PRESIDENT JAMES BUCHANAN - AUTOGRAPH LETTER SIGNED 09/26/1822 - HFSID 5235
Sale Price $2,210.00
Three years after the death (and rumored suicide) the woman who had broken off her engagement to him, Buchanan - newly elected to Congress - writes about finding a residence in Washington. Buchanan never married, and lived for 15 years with Alabama Senator Rufus King. Some modern scholars argue that Buchanan was America's first gay President.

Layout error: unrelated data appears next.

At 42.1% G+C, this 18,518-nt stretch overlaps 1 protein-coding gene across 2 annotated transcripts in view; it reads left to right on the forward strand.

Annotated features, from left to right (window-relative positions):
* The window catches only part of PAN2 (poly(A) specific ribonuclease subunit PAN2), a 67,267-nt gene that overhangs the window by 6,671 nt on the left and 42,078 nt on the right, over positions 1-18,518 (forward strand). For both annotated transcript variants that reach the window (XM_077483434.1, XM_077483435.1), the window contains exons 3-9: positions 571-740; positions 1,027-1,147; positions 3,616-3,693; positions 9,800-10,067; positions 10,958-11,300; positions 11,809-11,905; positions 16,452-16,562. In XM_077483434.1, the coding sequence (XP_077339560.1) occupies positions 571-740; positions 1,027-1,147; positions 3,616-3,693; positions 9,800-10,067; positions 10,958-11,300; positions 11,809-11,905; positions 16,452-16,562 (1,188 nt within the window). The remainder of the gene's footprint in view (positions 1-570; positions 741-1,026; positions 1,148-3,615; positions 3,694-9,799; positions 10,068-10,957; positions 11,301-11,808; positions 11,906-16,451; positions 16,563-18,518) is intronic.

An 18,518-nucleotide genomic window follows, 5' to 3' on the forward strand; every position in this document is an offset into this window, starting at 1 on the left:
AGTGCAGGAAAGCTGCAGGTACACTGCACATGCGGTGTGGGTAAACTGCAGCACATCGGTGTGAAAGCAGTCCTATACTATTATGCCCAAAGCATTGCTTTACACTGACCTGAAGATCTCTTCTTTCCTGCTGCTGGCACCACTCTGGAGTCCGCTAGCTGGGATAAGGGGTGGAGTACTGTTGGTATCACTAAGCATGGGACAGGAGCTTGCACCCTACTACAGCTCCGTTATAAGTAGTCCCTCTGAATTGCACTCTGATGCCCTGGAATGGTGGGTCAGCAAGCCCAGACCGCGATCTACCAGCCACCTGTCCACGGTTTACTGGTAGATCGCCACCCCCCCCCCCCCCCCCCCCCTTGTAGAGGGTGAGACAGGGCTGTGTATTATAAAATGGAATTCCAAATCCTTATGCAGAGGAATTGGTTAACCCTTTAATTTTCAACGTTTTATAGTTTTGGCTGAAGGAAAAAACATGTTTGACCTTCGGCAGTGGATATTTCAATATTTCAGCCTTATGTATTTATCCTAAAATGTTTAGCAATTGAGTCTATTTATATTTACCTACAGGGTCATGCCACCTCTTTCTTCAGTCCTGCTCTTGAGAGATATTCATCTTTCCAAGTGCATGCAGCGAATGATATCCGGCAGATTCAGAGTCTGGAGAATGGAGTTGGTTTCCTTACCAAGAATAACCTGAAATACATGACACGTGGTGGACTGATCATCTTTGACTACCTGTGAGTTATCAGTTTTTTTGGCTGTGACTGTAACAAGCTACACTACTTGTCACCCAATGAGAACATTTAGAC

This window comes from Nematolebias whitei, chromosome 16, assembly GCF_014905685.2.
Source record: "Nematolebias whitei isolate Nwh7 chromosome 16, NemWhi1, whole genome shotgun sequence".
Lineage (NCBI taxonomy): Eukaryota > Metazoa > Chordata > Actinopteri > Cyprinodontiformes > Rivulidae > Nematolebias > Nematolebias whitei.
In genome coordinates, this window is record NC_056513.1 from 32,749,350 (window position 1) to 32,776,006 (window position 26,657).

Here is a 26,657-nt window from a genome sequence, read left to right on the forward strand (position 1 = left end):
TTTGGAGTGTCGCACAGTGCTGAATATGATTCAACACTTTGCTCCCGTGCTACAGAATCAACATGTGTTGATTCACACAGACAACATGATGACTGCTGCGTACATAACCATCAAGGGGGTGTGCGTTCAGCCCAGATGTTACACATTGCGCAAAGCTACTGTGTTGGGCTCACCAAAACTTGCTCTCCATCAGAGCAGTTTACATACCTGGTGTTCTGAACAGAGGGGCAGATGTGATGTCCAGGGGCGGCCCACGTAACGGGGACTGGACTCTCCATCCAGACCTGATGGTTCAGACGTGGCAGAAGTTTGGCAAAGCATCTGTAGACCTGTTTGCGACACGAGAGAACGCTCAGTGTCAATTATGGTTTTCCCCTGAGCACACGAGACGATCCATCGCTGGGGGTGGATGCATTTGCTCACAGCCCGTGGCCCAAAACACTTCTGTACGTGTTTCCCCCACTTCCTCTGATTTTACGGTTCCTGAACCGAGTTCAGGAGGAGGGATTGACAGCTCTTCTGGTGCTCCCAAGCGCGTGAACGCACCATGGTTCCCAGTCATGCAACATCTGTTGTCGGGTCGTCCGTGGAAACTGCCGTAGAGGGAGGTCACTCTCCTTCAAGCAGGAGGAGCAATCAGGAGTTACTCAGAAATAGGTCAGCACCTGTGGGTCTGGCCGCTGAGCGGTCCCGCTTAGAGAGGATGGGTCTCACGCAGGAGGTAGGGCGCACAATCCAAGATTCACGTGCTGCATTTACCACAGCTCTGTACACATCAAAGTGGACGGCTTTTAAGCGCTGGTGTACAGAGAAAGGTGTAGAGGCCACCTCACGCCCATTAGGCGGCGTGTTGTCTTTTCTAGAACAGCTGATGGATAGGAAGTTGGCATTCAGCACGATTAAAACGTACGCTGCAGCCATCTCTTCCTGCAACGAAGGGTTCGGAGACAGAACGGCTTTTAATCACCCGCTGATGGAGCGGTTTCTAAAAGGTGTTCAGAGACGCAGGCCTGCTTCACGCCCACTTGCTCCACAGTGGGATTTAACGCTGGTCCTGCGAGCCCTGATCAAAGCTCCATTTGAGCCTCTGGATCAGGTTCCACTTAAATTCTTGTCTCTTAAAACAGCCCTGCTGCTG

Autograph Letter Signed: "James Buchanan" as Congressman, 1p, 7¾x9¾. Lancaster, 1822 September 26. In his first term in Congress, 31-year-old Buchanan writes to Stephen Pleasanton Esq., Washington. After thanking Pleasanton for his help in obtaining a patent for David Smith, whose name was incorrectly written "Daniel" on the receipt, Buchanan continues: "It is my intention at present to take lodgings in some part of the city near your residence. As I shall not be able to leave this place for Washington before the middle of December it is probable that I may then be able to select a more agreeable boarding house than if I were there the first day of the Session. At that time the misses will all be formed…." Integral leaf addressed by Buchanan to: "Stephen Pleasanton Esquire/5th Auditor/Washington City". Postmarked: "FREE" and "LANC. PA SEP 27", the "27" in holograph. Admitted to the bar in 1812, Buchanan ran for office in 1814 and served two years in the Pennsylvania House of Representatives (1815-1816) before resuming his law practice in Lancaster. During the summer of 1819, the 28-year-old lawyer courted 23-year-old Anne Coleman of Lancaster and they planned to wed, but they quarreled and Anne abruptly broke off the engagement. She died suddenly in December. It was known that her father blamed Buchanan for her death, and refused to allow his attendance at her funeral; there were rumors of suicide by overdose. Buchanan always professed his love for Anne Coleman, and never married. Buchanan was sworn in as Congressman in 1821 and wrote this letter in 1822, when he had decided to move to Washington, D.C. rather than commute from Lancaster. For 15 years, he lived in Washington with Alabama Senator Rufus King (elected as Pierce's VP, but deceased shortly after the election). Andrew Jackson called Buchanan and King "Miss Nancy and Aunt Fancy," while another contemporary called them "Mr. and Mrs. Buchanan." In a 2012 essay, sociologist Jim Loewen wrote, "There can be no doubt that James Buchanan was gay, before, during, and after his four years in the White House. Moreover, the nation knew it, too - he was not far into the closet." Others dispute this claim, arguing that the flowery language of intimacy was often used to describe male friendships in the 19th century. Harriet Lane, Buchanan's niece, acted as First Lady during the Buchanan Presidency (1857-1861). Fragile, worn, folds. 2¼-inch horizontal tear at lower blank left. 4-inch vertical tear at fold touches some text (all intact). 7½x1½-inch shading at upper margin touches text. Upper left edge torn. Integral leaf, creased with above tears only in blank areas. Encapsulated.
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